Parcel: The Webpack successor?

Published Jan 15, 2018
Parcel: The Webpack successor?

A little history

Do you remember when there were no module bundlers for your fontend assets? Do you remember how hard it was to just cut your code into small pieces that you can easily reuse? I personnaly remember a tool named RequireJS that allows you to do that but your modules needed to be developed with RequireJS for RequireJS. These modules were what we called AMD (Asynchronous Module Definition). And then, another tool became very popular among frontend developers: Browserify. The idea of this tool was to use require() inside your frontend apps. That was awesome because the idea behind was to allow developers to import modules the same way as they do with NodeJS. So no more bower! NPM became the only package manager for dealing with your frontend and backend dependencies, and then your package.json became the only entry point of your app that gathers the dependencies and the scripts necessary to start and build your app. Since Browserify was good at handling JavaScript files, developers quickly need something more complete that can handle multiple kind of assets! So a few months after the first release of Browserify, Webpack was born with that idea in mind!

The complexity of Webpack

The principle of Webpack is fairly simple. You create a config file, that contains an entry point of your app. This entry point can import a different kind of assets like JavaScript or CSS files or even images. Webpack builds a dependency tree of these assets using loaders that indicate how Webpack can handle these different kinds of assets. And then Webpack produces an output file that is considered as your built assets. So on the paper Webpack is awesome, and it really is. But Webpack has a reputation for being complex, really really complex. So developers often try to reuse some exisitng configuration files without necessarily understand how Webpack really works. In my opinion, this complexity of webpack led developers to create some "generators" that allows you to create your projects without making the configuration by yourself. Create-React-App is one of them. Even Angular create something like that and is called Angular-cli.


Yes, Parcel, is another module bundler. But the promise behind Parcel, is to be as simple as possible since it doesn't need any specific configuration file. It can bundle all your assets, supports code splitting and hot module replacement (HMR) by default. Unlike Webpack, Parcel also has a web development server built in. So to get started with Parcel, you just need to install it using npm:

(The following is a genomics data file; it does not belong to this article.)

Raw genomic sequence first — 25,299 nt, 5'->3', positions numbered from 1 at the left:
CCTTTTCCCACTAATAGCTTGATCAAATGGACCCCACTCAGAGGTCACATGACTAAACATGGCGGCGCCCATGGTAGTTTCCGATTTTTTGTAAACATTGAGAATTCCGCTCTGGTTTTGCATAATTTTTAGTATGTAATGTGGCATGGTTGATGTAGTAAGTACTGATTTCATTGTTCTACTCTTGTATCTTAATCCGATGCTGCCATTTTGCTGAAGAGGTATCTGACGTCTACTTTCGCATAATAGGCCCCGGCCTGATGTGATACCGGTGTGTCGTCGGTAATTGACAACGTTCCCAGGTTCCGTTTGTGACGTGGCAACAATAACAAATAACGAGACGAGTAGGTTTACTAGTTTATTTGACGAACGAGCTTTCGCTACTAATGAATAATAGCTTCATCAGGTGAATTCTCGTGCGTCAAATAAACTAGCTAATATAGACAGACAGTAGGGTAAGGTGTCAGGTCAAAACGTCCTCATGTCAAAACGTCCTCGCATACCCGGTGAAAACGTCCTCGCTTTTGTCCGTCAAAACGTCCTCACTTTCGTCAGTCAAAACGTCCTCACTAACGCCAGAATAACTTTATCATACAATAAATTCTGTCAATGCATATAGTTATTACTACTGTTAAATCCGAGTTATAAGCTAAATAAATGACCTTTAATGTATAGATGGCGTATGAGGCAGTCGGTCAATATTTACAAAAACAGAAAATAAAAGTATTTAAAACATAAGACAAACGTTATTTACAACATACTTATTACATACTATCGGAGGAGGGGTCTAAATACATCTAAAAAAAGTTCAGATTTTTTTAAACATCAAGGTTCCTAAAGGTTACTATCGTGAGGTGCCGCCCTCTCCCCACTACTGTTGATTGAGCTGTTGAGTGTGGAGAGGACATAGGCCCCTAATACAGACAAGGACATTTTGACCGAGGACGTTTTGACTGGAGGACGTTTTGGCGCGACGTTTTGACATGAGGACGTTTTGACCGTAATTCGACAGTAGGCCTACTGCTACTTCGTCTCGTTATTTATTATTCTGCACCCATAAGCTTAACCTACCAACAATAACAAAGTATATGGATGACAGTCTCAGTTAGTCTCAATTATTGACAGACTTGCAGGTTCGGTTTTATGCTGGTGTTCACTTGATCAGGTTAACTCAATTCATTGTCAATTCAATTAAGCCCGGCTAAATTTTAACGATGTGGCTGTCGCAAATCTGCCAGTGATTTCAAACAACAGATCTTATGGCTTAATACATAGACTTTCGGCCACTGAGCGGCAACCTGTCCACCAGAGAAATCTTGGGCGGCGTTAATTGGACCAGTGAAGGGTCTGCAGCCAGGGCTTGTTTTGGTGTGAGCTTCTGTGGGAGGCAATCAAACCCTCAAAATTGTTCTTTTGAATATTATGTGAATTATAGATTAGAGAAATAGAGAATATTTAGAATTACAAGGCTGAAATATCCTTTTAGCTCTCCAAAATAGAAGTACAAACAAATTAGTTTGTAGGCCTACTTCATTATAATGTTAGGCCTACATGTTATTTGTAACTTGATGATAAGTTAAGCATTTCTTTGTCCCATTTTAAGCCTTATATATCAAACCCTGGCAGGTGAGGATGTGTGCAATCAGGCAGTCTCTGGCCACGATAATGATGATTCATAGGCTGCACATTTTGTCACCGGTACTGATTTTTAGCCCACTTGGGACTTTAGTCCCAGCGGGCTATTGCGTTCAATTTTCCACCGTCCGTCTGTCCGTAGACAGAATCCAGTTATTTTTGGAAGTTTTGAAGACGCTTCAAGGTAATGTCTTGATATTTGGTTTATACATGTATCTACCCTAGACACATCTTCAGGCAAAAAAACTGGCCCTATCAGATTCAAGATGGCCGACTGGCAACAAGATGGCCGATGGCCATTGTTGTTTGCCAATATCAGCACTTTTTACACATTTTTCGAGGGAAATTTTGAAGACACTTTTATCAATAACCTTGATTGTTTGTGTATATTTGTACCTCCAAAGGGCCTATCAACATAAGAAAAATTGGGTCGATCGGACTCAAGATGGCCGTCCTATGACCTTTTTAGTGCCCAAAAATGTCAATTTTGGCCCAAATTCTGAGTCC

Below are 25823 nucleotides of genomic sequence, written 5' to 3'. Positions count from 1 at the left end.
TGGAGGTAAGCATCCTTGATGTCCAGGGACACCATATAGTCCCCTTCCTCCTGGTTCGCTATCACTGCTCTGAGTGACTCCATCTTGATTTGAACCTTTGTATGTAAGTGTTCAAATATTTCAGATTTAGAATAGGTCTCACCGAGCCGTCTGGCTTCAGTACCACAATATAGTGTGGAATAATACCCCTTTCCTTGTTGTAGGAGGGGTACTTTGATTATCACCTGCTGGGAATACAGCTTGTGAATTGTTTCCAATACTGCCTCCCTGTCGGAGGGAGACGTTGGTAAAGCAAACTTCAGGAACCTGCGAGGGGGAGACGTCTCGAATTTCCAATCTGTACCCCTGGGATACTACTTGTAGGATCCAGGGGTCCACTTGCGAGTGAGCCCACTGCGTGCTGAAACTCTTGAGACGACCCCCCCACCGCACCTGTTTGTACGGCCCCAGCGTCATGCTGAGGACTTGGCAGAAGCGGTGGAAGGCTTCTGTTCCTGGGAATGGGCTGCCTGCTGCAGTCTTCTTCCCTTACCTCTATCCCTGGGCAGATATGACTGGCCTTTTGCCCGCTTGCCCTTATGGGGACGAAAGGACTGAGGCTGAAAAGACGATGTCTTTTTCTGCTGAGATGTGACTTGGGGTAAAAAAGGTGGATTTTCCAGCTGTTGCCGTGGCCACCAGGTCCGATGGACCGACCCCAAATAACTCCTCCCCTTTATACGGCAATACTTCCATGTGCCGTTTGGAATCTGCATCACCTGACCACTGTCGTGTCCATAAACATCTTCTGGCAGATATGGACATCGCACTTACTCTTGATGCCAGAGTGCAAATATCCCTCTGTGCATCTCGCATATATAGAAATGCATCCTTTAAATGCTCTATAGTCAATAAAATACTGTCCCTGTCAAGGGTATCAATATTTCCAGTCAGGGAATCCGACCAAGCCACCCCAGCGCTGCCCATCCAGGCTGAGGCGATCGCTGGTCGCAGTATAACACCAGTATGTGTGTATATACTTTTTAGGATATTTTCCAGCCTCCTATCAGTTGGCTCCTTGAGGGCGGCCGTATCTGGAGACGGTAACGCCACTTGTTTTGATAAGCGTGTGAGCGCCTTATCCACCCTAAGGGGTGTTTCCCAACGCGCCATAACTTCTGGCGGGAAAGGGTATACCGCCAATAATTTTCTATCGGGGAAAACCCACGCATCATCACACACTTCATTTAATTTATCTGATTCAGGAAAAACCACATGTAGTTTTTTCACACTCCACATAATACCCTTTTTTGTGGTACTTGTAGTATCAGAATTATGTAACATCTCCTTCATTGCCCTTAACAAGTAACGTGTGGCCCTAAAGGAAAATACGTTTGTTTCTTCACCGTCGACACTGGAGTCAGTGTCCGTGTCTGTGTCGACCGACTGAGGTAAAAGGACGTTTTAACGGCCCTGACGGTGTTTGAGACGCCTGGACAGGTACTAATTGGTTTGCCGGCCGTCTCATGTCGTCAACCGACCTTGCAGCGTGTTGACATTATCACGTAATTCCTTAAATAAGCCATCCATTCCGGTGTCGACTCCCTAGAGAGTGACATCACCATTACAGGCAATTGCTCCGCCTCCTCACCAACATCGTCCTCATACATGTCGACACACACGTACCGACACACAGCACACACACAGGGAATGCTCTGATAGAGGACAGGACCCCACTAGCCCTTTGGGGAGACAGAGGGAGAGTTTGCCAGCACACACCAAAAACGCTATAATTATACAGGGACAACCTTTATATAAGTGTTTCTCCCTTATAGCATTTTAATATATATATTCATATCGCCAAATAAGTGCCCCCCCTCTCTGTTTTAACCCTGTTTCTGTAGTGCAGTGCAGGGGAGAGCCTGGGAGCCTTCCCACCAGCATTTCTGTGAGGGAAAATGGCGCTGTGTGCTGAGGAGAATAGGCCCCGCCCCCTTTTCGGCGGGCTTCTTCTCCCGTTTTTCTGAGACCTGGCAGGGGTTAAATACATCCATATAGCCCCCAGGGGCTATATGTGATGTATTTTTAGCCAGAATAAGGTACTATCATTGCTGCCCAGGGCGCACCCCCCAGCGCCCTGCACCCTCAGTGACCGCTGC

npm install -g parcel-bundler

And then, you can use Parcel like this:

parcel index.html //This will run Parcel with its web server
parcel watch index.html //This will run Parcel without the web server
parcel build index.html //Bundle your app for production

By running these commands, Parcel analyzes the dependencies referenced in the index.html file and includes them in the output files. The dependencies can be any kind of assets (JavaScript, CSS, images...).

To illustrate the simplicity of Parcel, when you want to use a preprocessor like Sass, you don't need to add an extra configuration, you just need to install node-sass and then import you Sass file within your app and Parcel will take care of everything. You don't need something like a specific loader to handle this kind of files!

You can still use Babel presets to extend to possiblities of Babel. So you just need to create the traditionnal .babel.rc file. So, if you need for instance to use React, just install the env and react presets and then create the following .babel.rc file:

 // .babelrc
  "presets": ["env", "react"]

This is not so complicated, isn't it?

Another promise of Parcel, is to be fast, really fast. I have not use it in a large project, so I need to believe of the existing benchmark!

So, I really encourage you to have a look at this awesome project:


Parcel is a new project and is really encouraging. Of course, it needs to prove its worth in a competitive domain where Webpack seems to have a head start on its competitors. Since Webpack seems well-suited for large projects, why not giving a try to Parcel for small and medium projects?

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